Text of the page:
10 Most Powerful Rules in Music Publishing Every Artist Should Know

Updated: Sep 12




10 Most Powerful Rules in Music Publishing Every Artist Should Know By Joya Owens-Jenkins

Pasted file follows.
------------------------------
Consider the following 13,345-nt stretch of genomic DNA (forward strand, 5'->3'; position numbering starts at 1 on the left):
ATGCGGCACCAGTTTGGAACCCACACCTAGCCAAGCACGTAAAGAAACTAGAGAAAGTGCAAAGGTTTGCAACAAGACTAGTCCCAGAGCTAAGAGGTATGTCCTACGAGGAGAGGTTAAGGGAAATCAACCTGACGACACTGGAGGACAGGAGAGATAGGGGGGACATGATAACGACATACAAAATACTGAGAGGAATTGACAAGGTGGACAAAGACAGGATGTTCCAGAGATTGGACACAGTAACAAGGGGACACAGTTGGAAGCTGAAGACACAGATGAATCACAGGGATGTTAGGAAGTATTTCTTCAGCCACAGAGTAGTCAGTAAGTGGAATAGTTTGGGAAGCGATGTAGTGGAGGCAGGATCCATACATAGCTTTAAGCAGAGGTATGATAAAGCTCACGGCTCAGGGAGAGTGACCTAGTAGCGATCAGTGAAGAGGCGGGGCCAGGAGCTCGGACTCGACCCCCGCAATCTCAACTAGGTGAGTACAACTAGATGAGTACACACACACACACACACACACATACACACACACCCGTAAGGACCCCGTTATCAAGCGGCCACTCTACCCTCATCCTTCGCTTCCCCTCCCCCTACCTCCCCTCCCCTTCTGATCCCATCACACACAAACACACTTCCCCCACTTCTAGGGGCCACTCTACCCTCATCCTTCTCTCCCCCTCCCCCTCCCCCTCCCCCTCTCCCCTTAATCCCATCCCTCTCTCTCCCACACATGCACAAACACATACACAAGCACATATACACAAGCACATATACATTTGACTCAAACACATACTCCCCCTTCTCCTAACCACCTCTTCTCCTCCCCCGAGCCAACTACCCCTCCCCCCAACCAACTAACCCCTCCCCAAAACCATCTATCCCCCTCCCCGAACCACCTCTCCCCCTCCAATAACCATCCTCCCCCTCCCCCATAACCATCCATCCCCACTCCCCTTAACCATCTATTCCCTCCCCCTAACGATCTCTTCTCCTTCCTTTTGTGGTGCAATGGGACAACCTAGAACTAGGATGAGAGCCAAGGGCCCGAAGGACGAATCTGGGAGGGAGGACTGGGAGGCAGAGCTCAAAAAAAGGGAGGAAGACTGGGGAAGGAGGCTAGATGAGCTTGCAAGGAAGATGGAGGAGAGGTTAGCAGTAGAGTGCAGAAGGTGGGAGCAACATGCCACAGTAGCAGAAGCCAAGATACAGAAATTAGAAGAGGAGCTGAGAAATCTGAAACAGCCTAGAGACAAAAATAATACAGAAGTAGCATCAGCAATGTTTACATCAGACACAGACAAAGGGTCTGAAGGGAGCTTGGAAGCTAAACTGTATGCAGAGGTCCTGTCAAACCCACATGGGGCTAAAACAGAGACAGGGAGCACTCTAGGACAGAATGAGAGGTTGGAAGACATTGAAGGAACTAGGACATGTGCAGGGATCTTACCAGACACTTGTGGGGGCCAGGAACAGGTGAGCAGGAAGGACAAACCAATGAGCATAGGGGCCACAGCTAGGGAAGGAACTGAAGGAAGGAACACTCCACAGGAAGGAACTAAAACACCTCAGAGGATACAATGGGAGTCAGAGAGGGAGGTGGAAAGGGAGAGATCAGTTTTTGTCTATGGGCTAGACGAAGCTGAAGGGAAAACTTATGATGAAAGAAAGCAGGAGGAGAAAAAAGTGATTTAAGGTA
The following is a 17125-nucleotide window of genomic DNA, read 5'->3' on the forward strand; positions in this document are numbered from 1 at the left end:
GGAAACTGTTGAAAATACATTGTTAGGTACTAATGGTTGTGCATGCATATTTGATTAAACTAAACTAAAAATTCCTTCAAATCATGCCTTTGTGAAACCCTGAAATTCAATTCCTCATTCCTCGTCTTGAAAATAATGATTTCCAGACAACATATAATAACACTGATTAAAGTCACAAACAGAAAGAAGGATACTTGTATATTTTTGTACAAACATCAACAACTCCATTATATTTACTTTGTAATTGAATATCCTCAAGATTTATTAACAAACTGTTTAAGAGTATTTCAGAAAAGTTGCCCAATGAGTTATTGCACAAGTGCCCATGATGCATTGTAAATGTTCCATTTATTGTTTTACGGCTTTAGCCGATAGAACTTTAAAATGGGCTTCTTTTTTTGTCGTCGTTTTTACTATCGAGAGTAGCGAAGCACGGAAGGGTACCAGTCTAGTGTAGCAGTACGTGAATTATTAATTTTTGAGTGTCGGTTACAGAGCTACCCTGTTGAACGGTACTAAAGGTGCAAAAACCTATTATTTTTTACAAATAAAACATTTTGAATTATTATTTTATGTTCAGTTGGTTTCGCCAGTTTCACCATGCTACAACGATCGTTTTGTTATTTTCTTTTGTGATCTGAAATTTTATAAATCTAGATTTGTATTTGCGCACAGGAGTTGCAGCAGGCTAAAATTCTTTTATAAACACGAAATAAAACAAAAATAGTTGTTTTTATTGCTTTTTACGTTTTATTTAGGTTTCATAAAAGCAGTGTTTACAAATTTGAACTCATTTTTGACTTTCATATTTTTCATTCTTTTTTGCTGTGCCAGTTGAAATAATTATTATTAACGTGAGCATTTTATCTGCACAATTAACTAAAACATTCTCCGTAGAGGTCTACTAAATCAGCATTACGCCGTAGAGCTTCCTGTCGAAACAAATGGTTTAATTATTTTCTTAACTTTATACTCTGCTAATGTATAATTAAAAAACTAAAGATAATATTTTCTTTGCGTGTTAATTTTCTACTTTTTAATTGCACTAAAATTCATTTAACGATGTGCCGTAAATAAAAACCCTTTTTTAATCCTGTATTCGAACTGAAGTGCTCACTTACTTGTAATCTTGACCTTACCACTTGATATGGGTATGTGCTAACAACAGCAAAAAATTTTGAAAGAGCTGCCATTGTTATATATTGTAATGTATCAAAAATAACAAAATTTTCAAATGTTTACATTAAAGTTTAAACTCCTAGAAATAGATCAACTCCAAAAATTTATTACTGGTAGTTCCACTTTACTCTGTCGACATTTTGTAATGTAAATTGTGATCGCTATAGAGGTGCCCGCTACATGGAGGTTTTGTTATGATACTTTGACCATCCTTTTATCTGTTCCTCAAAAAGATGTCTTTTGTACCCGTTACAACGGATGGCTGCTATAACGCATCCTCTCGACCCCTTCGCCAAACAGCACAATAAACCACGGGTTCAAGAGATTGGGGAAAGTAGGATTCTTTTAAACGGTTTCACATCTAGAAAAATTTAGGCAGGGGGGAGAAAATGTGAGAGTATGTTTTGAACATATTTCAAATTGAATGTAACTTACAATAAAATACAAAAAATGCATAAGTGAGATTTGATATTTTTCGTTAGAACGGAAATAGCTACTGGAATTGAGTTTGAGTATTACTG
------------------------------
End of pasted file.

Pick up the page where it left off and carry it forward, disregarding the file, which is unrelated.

Updated: Aug 15Do you have a design in mind for your blog? Whether you prefer a trendy postcard look or you’re going for a more editorial style blog - there’s a stunning layout for everyone. This guide is free for a limited time, because I am releasing my first hardcover book, 50 Laws of Music and this section will cover publishing. I’m only adding publishing and social media marketing because the book currently consists of bite sized anecdotes and I want to make the two most important sections, mind-blowing so enjoy it while it’s available :-) This quick and easy rule guide will help you (if you retain this information), navigate your way into a great recording deal or the ultimate independent career as a recording Artist, because your music publishing is the most valuable asset you can have as an artist (one of them). So, take notes and commit this to memory! Let’s go! 1. Understand the frame work of songs Songs are the star of this show. When we talk abut publishing, we are really talking about the songs. But the first and most important thing for music publishing is understanding the framework of a song. In a song you have the composition and the recording. The composition is made up of lyrics and music but, can include only lyrics. The Composition can render mechanical royalties and performance royalties. The Recording can render digital performance royalties and MASTER RECORDING REVENUE “THE RECORDING CAN RENDER DIGITAL PERFORMANCE ROYALTIES & MASTER RECORDING REVENUE”. 2. MASTER RECORDING CAN HAVE MORE THAN ONE VERSION. BUT THERE CAN NEVER BE MORE THAN ONE OF ANY VERSION Did you follow that? In other words, when you master a song, you can have the Accapella version, the instrumental version, the radio mix , etc. And of those versions I just named, there can never be a duplicate. For example, if there is a radio mix, you cannot have two Radio mixes of the Master Recording. Master recording royalties are collected from the Label. And if you are indie, that means you. 3. The songwriter is king/queen Yes, the Songwriter is the lyricist but, they can also be the publisher (or not). This part depends on you. And here is my advice (unsolicited of course), but I think you should always have a Publisher’s account. Always keep in mind the Songwriter contributes to the sound recording, but doesn’t necessarily own the masters. We’ll get to more on that later. 4. The song is equivalent to currency Yes, I said it. When you think of a song, think of it as if it’s being printed from the federal reserve. Because the royalty collections organizations certainly do. The earnings from the song can be publishing or royalties. In the industry we call all check from ASCAP publishing checks but this is incorrect. You have Writer’s royalties and publishing royalties. Get into it. 5. When you produce write and perform the song, it’s awesome, but the industry doesn’t really think so. Why? Because you’re going to have your hand in too many pots. And if you’re taking all the money that you’re rightfully entitled to, they’ll be nothing left for the vultures.lol. That aside, Artists like Chloe Bailey, Bjork and other producer/performers are not eligible for Awards because being the producer and the artist disqualifies you as a recipient…. 6. TBA 7. TBA 8. TBA 9. TBA 10. TBA About the Author Joya Owens is an American Singer/Songwriter and Entrepreneur with over 20 years of Music and Entertainment experience across more than10 countries Independently. She's worked with brands like Fox Network, BET and Ford. She was elected, Detroit-Network Leader of the Global Organization NABFEME (National Association of Black Females in Music and Entertainment) and now Partners with brands like The Grammy’s Musicares, General Assembly, ASCAP and Fiverr for events on Music, Finance, STEM, Mental Health/Wellness and Entrepreneurship. As the Founder of The Friendship Society, Joya speaks on Leadership and Monetization for Independent Creatives inside Music, Film and Technology. She is also signed with Kobalt Music as a Songwriter and Music Publisher.



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